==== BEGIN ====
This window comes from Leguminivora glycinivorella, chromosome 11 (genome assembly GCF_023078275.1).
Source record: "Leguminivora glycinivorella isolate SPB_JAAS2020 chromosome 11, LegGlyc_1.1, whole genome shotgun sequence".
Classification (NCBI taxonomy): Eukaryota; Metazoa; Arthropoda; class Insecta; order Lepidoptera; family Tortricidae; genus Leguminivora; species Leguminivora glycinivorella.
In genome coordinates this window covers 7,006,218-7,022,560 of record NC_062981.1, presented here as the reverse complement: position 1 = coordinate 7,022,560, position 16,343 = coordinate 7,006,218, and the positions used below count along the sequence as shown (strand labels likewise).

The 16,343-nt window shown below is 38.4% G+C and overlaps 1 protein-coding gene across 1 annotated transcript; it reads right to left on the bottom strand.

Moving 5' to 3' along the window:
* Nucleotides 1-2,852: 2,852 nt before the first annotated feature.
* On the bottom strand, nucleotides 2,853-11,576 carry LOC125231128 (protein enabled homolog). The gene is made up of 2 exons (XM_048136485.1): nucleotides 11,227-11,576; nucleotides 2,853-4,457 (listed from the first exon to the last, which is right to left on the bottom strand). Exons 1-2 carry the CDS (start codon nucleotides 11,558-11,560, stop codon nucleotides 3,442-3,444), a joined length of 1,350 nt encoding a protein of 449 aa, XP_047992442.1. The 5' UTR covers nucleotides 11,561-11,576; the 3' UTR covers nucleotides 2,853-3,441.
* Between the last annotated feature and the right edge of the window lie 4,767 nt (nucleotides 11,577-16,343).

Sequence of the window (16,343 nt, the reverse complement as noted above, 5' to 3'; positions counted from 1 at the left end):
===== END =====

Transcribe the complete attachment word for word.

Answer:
This window comes from Leguminivora glycinivorella, chromosome 11 (genome assembly GCF_023078275.1).
Source record: "Leguminivora glycinivorella isolate SPB_JAAS2020 chromosome 11, LegGlyc_1.1, whole genome shotgun sequence".
Classification (NCBI taxonomy): Eukaryota; Metazoa; Arthropoda; class Insecta; order Lepidoptera; family Tortricidae; genus Leguminivora; species Leguminivora glycinivorella.
In genome coordinates this window covers 7,006,218-7,022,560 of record NC_062981.1, presented here as the reverse complement: position 1 = coordinate 7,022,560, position 16,343 = coordinate 7,006,218, and the positions used below count along the sequence as shown (strand labels likewise).

The 16,343-nt window shown below is 38.4% G+C and overlaps 1 protein-coding gene across 1 annotated transcript; it reads right to left on the bottom strand.

Moving 5' to 3' along the window:
* Nucleotides 1-2,852: 2,852 nt before the first annotated feature.
* On the bottom strand, nucleotides 2,853-11,576 carry LOC125231128 (protein enabled homolog). The gene is made up of 2 exons (XM_048136485.1): nucleotides 11,227-11,576; nucleotides 2,853-4,457 (listed from the first exon to the last, which is right to left on the bottom strand). Exons 1-2 carry the CDS (start codon nucleotides 11,558-11,560, stop codon nucleotides 3,442-3,444), a joined length of 1,350 nt encoding a protein of 449 aa, XP_047992442.1. The 5' UTR covers nucleotides 11,561-11,576; the 3' UTR covers nucleotides 2,853-3,441.
* Between the last annotated feature and the right edge of the window lie 4,767 nt (nucleotides 11,577-16,343).

Sequence of the window (16,343 nt, the reverse complement as noted above, 5' to 3'; positions counted from 1 at the left end):